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Free Agent Junior Siavii

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Seattle signed Junior Siavii September 5, 2010. It was one of the lesser in a rash of last second moves. The most prominent, of course, was the sudden retirement of Alex Gibbs. For all intents and purposes, Seattle swapped Siavii for Kevin Vickerson. Vickerson had impressed in the preseason, was a much more natural substitute for both Colin Cole and Red Bryant, and went on to start 12 games for the Broncos, but something didn't click. Vickerson didn't "buy in" or whatever.

As long as we are willing to separate the signing of Siavii from the release of Vickerson, it was a solid move. Siavii is a bit of a misfit. He is built like a 3-4 end but primarily plays nose tackle. He was Jay Ratliff's proxy in the preseason, but he isn't nearly as explosive, quick or agile as Ratliff. Siavii saw most of his snaps in Seattle as an injury replacement for Colin Cole. He couldn't command two gaps like Cole, but wasn't an outright liability and is a better pass rusher.

On the surface, there isn't much reason to sign Siavii. Assuming a salary cap, signing middle-tier talents to free agent contracts, even reasonable ones, is a great way to nickel and dime yourself into poverty. If Seattle could instead draft a young player of a similar profile, it would benefit both from that player's comparatively cheap contract and upside. But players like Siavii are not common. That is one major reason Siavii was a second round pick in 2004. Players with his mass and length are always in demand and thus always in short supply. Seattle could find a better fit through the draft, but needn't force themselves to.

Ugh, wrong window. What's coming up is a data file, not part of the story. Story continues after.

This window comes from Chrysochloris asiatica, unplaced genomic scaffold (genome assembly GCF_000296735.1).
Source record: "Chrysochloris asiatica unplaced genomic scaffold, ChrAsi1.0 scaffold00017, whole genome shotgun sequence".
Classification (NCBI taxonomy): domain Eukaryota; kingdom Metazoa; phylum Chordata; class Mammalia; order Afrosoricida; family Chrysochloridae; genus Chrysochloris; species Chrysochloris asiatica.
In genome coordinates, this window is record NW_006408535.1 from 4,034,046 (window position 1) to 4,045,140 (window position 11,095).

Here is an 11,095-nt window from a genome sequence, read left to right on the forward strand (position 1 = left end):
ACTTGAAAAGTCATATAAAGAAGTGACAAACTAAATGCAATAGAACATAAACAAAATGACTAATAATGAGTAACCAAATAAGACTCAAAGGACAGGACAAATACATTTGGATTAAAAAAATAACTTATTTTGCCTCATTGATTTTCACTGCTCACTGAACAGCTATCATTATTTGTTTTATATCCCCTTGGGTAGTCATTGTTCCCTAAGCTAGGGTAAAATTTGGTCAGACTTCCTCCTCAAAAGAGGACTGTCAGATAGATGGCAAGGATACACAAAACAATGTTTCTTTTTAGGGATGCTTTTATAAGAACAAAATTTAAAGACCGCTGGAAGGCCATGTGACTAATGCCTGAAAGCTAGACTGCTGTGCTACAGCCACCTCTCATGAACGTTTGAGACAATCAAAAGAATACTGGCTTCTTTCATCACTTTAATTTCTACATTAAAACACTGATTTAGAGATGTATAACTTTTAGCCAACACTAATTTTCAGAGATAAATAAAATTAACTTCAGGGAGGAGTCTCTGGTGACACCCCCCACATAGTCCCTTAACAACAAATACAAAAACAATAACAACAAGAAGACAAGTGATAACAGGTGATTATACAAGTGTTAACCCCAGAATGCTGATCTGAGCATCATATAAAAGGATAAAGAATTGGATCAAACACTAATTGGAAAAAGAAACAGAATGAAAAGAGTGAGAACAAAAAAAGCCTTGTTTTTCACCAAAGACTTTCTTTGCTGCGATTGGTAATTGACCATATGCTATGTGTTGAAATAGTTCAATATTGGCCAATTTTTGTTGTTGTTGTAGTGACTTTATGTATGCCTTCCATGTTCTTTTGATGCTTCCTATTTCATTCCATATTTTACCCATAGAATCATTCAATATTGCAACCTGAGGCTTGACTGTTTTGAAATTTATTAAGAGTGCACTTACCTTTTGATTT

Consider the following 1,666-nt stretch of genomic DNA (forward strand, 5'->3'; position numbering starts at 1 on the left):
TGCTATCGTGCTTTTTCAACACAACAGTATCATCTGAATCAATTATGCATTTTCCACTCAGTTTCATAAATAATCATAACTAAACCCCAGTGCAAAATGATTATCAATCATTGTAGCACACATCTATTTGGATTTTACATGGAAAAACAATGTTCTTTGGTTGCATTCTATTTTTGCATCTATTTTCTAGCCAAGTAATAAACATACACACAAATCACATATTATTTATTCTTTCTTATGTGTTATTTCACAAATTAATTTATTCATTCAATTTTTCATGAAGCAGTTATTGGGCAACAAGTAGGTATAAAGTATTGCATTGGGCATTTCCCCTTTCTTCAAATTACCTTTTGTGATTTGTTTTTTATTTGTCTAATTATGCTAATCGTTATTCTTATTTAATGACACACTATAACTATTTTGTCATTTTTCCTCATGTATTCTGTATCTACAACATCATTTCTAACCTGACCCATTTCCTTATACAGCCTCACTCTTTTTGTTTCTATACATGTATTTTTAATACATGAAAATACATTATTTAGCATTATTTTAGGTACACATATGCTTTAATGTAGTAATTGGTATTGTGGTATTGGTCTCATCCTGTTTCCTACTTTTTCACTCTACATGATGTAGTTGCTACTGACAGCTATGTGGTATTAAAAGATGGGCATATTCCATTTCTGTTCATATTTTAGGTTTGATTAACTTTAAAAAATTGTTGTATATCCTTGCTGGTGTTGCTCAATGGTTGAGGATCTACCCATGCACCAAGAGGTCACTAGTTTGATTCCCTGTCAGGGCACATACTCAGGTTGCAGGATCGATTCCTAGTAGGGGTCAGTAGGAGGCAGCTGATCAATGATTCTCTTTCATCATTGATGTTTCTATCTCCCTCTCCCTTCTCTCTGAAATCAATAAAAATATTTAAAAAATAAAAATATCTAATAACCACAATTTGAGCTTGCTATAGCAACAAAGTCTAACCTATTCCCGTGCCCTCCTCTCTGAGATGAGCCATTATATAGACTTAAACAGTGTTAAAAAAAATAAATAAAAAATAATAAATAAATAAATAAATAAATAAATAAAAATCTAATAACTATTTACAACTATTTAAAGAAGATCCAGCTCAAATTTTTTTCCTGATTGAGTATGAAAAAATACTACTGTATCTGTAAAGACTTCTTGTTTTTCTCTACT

The Seahawks should probably float an offer and see if Siavii is interested. As I mentioned in the post about Palmer, for Seattle to become a great team again, it doesn't need sensational talent at every position. Siavii is not a sensational talent, but is neither blocking the development of or drafting of a sensational talent. He is a steady player, relatively young for a defensive lineman (or at least not old), with some chance of improving with a full camp and a better understanding of where he fits and what he's best at.